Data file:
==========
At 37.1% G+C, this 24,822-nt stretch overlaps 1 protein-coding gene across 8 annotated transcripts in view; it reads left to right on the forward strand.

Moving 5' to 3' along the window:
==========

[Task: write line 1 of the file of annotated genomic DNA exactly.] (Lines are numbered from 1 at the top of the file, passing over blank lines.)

At 37.1% G+C, this 24,822-nt stretch overlaps 1 protein-coding gene across 8 annotated transcripts in view; it reads left to right on the forward strand.